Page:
Much has been written on the subject of gender and globalization. The emphasis in this chapter is on women’s employment and on the global processes that have been affecting it. The rapid formation of a female labor force across the globe during the past decades has, to a great extent, been tied in particular to the growth of the service sector and of low-cost manufacturing, even though these have not been the only sectors behind the feminization of the labor force. The links between gender and globalization should not be seen as responding only to structural and economic forces; although these have, of course, been at the root of this feminization, they have also been shaped by the interaction between these forces and the different ways through which gender constructions have been used and reconstituted during the past decades. The feminist movement, in its quest for gender equality, has contributed to this trend on the supply side by emphasizing the need for women to search for greater financial autonomy, bargaining power, and control over their lives. But other tendencies have been at work, both on the supply and the demand side.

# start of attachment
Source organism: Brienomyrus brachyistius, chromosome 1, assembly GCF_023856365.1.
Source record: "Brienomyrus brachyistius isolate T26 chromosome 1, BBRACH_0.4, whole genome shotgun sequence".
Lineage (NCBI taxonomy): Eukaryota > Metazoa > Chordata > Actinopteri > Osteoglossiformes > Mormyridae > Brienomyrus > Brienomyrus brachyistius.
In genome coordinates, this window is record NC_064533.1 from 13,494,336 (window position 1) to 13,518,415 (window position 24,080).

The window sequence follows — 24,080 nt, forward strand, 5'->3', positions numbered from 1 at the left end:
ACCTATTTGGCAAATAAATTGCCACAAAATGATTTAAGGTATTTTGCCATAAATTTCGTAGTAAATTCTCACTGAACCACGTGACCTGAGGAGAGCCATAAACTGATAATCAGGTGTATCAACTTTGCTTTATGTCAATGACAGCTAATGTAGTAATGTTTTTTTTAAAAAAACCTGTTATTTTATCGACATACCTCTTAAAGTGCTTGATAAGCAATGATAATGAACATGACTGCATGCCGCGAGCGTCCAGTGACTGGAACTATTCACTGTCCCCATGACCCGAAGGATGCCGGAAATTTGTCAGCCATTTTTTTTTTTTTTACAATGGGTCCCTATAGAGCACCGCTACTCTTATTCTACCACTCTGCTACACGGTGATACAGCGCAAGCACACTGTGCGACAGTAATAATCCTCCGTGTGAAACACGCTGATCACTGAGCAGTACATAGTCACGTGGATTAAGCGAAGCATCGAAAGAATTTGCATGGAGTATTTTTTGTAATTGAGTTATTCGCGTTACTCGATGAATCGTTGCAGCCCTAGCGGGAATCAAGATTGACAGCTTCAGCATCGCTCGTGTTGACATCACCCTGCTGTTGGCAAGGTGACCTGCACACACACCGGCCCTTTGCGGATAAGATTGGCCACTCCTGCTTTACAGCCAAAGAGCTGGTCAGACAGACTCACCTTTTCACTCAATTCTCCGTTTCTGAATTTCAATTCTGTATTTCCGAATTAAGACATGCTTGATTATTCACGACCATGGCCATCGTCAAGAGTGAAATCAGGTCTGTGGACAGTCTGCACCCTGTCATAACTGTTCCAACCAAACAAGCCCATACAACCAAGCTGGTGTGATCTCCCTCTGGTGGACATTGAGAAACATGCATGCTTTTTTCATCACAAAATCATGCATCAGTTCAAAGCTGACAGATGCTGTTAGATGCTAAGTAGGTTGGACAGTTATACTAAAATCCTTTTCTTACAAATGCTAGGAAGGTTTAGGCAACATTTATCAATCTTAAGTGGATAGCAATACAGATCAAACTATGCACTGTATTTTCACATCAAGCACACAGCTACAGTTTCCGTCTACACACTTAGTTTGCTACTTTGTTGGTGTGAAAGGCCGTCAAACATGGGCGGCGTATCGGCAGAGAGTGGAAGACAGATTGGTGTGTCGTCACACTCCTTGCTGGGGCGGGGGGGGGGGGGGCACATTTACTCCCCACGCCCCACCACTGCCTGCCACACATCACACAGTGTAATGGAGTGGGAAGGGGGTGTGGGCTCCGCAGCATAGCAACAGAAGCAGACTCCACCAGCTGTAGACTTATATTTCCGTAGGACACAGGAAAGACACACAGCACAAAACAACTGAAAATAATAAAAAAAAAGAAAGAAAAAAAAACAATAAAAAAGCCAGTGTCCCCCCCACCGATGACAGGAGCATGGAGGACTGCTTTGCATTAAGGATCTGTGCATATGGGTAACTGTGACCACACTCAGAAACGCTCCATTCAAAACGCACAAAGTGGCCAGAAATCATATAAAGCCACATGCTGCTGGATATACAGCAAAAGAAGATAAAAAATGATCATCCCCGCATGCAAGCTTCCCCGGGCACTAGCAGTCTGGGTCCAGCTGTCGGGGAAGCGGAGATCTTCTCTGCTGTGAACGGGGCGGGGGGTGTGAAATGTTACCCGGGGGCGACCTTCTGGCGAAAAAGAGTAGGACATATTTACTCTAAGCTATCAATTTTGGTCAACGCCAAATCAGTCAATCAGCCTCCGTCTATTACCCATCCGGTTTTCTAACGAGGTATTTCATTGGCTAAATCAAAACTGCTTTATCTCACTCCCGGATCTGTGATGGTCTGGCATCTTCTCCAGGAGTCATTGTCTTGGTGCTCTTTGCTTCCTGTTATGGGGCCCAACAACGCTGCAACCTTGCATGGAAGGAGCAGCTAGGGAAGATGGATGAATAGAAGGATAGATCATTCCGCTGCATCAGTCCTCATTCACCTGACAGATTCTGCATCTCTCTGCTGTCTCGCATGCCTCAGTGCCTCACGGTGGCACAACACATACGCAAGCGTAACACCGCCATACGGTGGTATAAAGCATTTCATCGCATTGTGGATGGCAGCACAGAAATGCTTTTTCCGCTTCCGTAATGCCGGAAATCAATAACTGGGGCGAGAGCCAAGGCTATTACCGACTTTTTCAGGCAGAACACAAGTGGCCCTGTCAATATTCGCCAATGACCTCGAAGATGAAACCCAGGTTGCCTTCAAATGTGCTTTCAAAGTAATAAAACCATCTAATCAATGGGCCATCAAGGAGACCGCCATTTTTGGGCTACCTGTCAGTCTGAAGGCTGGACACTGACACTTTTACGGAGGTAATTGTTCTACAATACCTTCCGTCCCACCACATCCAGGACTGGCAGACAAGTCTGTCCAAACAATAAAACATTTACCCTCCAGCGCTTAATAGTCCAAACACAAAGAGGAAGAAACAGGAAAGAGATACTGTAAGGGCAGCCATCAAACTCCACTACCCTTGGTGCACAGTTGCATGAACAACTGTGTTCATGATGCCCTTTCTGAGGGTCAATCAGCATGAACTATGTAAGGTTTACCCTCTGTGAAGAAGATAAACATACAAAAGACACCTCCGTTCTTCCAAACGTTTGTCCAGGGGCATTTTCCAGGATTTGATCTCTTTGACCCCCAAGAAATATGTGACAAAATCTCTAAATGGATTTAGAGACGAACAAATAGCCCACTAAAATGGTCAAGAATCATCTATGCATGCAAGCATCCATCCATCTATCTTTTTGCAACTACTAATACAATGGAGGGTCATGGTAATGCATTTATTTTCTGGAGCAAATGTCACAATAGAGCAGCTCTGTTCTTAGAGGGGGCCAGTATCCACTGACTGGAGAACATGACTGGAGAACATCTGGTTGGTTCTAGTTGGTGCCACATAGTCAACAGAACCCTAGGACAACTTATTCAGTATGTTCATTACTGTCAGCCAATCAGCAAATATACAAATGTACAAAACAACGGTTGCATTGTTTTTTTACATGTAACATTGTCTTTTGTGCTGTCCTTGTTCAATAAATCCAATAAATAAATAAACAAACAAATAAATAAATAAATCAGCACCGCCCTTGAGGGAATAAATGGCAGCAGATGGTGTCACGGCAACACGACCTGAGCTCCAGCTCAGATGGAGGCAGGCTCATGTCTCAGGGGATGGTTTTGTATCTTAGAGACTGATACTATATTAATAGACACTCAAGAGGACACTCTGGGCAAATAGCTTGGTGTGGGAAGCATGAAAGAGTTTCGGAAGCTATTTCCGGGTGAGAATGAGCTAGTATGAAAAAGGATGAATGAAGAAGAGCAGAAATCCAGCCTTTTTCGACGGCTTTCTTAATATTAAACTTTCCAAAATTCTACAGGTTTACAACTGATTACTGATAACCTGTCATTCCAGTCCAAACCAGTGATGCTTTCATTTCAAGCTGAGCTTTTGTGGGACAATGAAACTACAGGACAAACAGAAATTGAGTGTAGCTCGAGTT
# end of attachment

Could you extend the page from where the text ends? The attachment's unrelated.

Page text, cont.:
- Labor Market
- Labor Force
- Wage Inequality
- Woman Worker
- Informal Activity
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Beneria, L. (2010). Globalization and Gender: Women’s Labor in the Global Economy. In: Berberoglu, B. (eds) Globalization in the 21st Century. Palgrave Macmillan, New York. https://doi.org/10.1057/9780230106390_8
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